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Turbulence Quantification of Stenotic Blood Flow Using Image-Based CFD: Effect of Different Interventions
Linköpings universitet, Institutionen för ekonomisk och industriell utveckling, Mekanisk värmeteori och strömningslära. Linköpings universitet, Tekniska högskolan.ORCID-id: 0000-0003-4656-7662
Linköpings universitet, Institutionen för teknik och naturvetenskap, Medie- och Informationsteknik. Linköpings universitet, Tekniska högskolan.ORCID-id: 0000-0003-1942-7699
Linköpings universitet, Institutionen för ekonomisk och industriell utveckling, Mekanisk värmeteori och strömningslära. Linköpings universitet, Tekniska högskolan. Linköpings universitet, Centrum för medicinsk bildvetenskap och visualisering, CMIV.ORCID-id: 0000-0001-5526-2399
2014 (engelsk)Inngår i: WCB 2014, 2014Konferansepaper, Poster (with or without abstract) (Annet vitenskapelig)
Abstract [en]

Turbulent blood flow is often associated with some sort of cardiovascular disease, e.g. sharp bends and/or sudden constrictions/expansions of the vessel wall. The energy losses associated with the turbulent flow may increase the heart workload in order to maintain cardiac output (CO). In the present study, the amount of turbulent kinetic energy (TKE) developed in the vicinity of an aortic coarctation was estimated pre-intervention and in a variety of post-intervention configurations, using scale-resolved image-based computational fluid dynamics (CFD). TKE can be measured using magnet resonance imaging (MRI) and have also been validated with CFD simulations [1], i.e. a parameter that not only can be quantified using simulations but can also be measured by MRI.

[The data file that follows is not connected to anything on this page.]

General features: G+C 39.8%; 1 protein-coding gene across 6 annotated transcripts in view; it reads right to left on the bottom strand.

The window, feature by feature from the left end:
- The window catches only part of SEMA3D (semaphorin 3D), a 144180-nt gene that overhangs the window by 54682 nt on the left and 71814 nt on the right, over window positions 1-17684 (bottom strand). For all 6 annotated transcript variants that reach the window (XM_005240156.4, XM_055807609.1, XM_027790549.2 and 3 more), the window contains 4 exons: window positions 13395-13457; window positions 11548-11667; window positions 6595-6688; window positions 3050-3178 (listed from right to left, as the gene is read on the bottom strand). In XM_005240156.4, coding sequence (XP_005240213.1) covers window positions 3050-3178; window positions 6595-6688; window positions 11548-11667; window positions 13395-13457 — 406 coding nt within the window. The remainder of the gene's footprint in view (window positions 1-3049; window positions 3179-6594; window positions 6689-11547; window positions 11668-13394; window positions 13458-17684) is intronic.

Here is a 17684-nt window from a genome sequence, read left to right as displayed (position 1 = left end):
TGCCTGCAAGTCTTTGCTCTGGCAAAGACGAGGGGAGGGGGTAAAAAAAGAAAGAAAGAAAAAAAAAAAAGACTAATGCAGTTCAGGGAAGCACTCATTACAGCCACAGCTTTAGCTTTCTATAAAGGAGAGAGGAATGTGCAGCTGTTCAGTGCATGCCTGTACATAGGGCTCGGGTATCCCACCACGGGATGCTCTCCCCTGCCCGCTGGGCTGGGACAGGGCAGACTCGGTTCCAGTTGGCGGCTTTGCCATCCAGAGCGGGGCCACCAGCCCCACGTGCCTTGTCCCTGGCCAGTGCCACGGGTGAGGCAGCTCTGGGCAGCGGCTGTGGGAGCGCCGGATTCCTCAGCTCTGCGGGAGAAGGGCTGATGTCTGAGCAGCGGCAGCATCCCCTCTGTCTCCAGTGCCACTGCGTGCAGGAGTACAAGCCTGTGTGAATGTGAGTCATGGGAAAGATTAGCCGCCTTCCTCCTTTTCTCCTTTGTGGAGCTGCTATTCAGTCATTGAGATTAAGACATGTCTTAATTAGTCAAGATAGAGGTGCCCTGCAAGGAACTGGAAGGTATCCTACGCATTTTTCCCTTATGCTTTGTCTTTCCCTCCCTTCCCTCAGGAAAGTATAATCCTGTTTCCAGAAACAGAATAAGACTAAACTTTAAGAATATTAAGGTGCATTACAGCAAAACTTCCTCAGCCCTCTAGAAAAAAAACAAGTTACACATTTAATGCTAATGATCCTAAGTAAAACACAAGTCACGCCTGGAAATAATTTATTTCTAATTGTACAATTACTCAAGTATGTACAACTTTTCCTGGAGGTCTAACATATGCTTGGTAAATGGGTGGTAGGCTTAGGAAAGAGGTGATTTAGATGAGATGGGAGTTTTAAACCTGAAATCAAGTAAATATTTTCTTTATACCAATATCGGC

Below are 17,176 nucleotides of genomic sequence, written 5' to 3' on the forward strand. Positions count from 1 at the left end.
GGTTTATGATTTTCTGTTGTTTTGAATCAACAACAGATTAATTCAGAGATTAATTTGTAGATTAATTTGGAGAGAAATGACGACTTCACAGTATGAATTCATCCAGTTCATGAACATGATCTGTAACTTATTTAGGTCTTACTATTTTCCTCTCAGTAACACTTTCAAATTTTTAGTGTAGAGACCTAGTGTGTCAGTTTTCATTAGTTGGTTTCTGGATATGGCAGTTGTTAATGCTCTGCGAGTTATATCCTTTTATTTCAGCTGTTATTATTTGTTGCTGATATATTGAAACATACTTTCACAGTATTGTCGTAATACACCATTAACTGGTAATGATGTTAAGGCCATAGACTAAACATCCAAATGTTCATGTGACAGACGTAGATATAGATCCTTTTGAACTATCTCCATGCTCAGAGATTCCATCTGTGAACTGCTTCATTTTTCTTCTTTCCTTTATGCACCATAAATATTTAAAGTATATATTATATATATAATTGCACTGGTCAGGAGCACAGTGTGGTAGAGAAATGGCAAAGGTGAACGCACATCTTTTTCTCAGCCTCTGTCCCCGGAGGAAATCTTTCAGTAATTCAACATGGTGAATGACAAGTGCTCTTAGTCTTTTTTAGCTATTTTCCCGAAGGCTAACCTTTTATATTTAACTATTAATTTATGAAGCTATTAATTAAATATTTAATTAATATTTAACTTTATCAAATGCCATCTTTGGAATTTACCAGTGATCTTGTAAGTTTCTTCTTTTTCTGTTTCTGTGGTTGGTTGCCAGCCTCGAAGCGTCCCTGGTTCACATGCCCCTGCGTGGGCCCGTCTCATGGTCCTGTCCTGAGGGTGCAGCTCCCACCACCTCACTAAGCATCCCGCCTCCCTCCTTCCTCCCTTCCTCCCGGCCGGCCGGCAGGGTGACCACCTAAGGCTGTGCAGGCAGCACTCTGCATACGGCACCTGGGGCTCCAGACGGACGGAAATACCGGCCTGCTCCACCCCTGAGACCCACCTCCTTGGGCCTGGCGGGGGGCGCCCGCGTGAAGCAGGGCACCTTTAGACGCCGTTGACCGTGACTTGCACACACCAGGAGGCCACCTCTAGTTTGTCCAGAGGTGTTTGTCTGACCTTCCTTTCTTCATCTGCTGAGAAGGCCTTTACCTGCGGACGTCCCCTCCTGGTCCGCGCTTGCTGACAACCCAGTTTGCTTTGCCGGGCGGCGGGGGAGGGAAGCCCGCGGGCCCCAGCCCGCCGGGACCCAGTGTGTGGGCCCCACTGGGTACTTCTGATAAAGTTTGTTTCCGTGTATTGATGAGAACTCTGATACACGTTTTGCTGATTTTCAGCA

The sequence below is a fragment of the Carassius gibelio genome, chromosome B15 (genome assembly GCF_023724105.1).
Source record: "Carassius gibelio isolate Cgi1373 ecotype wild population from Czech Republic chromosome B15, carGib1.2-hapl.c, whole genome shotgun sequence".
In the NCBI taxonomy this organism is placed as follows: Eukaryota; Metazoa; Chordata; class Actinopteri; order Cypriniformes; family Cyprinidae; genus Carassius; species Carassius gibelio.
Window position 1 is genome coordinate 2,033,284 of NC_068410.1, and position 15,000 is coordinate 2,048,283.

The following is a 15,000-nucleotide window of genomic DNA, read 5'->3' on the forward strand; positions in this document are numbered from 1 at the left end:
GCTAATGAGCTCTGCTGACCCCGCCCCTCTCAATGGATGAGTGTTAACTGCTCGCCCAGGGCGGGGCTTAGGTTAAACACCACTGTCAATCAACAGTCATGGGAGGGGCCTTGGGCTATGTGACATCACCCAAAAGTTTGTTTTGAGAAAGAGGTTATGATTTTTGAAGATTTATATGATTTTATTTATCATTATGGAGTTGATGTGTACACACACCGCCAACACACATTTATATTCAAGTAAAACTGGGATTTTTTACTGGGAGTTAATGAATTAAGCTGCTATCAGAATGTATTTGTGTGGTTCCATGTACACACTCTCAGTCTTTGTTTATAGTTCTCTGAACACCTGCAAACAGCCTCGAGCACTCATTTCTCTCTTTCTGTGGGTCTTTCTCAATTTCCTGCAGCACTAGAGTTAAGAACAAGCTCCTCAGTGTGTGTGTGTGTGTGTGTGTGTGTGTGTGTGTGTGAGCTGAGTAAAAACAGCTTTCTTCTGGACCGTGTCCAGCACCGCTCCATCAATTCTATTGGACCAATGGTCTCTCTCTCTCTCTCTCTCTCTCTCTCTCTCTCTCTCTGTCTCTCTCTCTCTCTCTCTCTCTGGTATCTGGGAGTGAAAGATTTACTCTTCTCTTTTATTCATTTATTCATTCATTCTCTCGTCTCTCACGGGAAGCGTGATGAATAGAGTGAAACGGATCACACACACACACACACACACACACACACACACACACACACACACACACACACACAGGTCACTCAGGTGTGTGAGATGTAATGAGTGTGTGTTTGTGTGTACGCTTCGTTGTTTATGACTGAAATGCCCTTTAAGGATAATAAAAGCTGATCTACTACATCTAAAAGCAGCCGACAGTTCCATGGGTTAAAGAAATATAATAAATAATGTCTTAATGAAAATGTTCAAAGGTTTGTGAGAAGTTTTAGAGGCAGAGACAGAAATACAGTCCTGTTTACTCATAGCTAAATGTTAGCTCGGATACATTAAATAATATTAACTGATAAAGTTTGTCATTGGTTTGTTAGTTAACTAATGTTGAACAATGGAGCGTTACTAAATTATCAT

Patient-specific geometry and inlet flow conditions were obtained using contrast-enhanced MR angiography and 2D cine phase-contrast MRI, respectively. The intervention procedure was mimicked using an inflation simulation, where six different geometries were obtained. A scale-resolving turbulence model, large eddy simulation (LES), was utilized to resolve the largest turbulent scales and also to capture the laminar-to-turbulent transition. All cases were simulated using baseline CO and with a 20% CO increase to simulate a possible flow adaption after intervention.

For this patient, results shows a non-linear decay of the total amount of TKE integrated over the cardiac phase as the stenotic cross-sectional area is increased by the intervention.  Figure 1 shows the original segmented geometry and two dilated coarctation with corresponding volume rendering of the TKE at peak systole. Due to turbulent transition at a kink upstream the stenosis further dilation of the coarctation tends to restrict the TKE to a plateau, and continued vessel expansion may therefore only induce unnecessary stresses onto the arterial wall. 

This patient-specific non-invasive framework has shown the geometrical impact on the TKE estimates. New insight in turbulence development indicates that the studied coarctation can only be improved to a certain extent, where focus should be on the upstream region, if further TKE reduction is motivated. The possibility of including MRI in a combined framework could have great potential for future intervention planning and follow-up studies.  

[1] J. Lantz, T. Ebbers, J. Engvall and M. Karlsson, Numerical and Experimental Assessment of Turbulent Kinetic Energy in an Aortic Coarctation, Journal of Biomechnics, 2013. 46(11): p. 1851-1858.

sted, utgiver, år, opplag, sider
2014.
Emneord [en]
Computational fluid dynamics, Large eddy simulation, Turbulent kinetic energy, Flow displacement, Non-Newtonian, Carreau, Virtual treatment, Magnetic resonance imaging
HSV kategori
Identifikatorer
URN: urn:nbn:se:liu:diva-111042OAI: oai:DiVA.org:liu-111042DiVA, id: diva2:752749
Konferanse
7th World Congress of Biomechanics (WCB 2014), July 6-11, 2014, Boston, Massachusetts, USA
Tilgjengelig fra: 2014-10-06 Laget: 2014-10-06 Sist oppdatert: 2016-03-14

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Andersson, MagnusLantz, JonasKarlsson, Matts

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